“These honorees are shining examples of what is possible when young people use their energy and initiative to help their communities,” said John Strangfeld, chairman and CEO of Prudential Financial, Inc. “We are proud to recognize their accomplishments, and look forward to seeing the great things they achieve in the future.”

“Through their service, these students have not only made a difference in the lives of others – they’ve provided their peers with a powerful example of what it looks like to be an outstanding youth volunteer,” said Barbara-Jane (BJ) Paris, president of NASSP. “Congratulations to each of the 2014 honorees for a job well done.”

Youth volunteers in grades 5-12 were invited to apply for 2014 Prudential Spirit of Community Awards last fall through schools, Girl Scout councils, county 4-H organizations, American Red Cross chapters, YMCAs and affiliates of the HandsOn Network. More than 30,000 middle level and high school students nationwide participated in this year’s program.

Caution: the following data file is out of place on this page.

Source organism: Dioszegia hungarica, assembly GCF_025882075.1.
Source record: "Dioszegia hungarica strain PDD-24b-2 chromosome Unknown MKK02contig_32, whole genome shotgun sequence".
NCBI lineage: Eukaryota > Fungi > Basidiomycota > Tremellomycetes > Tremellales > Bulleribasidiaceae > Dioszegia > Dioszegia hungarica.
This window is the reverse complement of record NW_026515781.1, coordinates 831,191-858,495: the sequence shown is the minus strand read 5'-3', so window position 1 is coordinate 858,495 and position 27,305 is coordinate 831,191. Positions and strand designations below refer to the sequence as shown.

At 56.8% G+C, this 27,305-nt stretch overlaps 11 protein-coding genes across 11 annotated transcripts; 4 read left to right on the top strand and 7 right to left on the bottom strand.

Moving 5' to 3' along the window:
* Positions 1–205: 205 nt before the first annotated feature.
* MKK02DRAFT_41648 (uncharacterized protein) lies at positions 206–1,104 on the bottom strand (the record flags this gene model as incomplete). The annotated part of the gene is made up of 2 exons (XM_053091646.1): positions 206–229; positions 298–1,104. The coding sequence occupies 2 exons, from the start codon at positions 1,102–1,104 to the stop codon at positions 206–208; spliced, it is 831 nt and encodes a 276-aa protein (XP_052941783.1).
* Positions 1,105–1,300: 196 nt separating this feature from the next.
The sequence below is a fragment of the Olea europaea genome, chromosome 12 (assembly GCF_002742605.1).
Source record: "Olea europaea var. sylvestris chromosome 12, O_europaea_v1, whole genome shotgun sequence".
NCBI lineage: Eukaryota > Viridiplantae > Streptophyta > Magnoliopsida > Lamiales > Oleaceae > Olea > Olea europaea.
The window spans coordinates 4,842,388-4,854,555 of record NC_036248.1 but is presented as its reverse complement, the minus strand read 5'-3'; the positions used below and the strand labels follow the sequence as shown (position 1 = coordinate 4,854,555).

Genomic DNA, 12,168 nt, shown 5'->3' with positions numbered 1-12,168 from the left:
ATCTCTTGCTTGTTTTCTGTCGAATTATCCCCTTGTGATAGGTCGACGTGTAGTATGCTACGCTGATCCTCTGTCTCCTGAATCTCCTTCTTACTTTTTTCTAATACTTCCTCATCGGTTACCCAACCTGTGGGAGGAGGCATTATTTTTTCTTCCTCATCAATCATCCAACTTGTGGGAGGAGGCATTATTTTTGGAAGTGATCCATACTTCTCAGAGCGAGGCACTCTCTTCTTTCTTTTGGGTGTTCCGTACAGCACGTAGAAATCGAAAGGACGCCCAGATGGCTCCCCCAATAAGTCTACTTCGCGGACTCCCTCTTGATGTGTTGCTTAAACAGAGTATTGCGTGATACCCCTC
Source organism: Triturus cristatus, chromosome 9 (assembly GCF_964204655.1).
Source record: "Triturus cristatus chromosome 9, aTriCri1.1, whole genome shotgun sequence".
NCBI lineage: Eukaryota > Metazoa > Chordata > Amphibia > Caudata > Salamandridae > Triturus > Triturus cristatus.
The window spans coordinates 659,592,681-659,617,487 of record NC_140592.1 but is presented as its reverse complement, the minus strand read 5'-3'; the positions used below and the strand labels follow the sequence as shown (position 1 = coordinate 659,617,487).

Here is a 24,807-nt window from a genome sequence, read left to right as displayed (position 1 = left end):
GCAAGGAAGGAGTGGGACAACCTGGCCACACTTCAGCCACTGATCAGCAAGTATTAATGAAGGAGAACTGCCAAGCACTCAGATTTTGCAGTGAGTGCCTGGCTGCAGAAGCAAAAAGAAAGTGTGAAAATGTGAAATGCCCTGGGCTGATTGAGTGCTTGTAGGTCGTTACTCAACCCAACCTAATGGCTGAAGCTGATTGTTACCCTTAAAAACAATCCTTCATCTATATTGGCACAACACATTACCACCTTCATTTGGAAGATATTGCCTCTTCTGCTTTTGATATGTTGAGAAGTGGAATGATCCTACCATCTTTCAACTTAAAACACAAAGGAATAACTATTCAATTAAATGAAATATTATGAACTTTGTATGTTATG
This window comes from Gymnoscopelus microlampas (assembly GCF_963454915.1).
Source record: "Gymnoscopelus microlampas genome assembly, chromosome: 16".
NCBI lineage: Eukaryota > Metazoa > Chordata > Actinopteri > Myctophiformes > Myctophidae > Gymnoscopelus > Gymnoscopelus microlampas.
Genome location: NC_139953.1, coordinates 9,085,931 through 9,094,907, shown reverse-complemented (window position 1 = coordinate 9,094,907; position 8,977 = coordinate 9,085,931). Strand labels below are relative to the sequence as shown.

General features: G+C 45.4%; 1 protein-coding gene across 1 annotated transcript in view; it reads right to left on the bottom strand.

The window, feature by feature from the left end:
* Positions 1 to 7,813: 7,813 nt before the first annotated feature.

The Prudential Spirit of Community Awards program was created in 1995 to identify and recognize young people for outstanding volunteer service – and, in so doing, inspire others to volunteer, too. In the past 19 years, the program has honored more than 100,000 young volunteers at the local, state and national level.

For more information about The Prudential Spirit of Community Awards and this year’s honorees, visit http://spirit.prudential.com or www.nassp.org/spirit.

About NASSP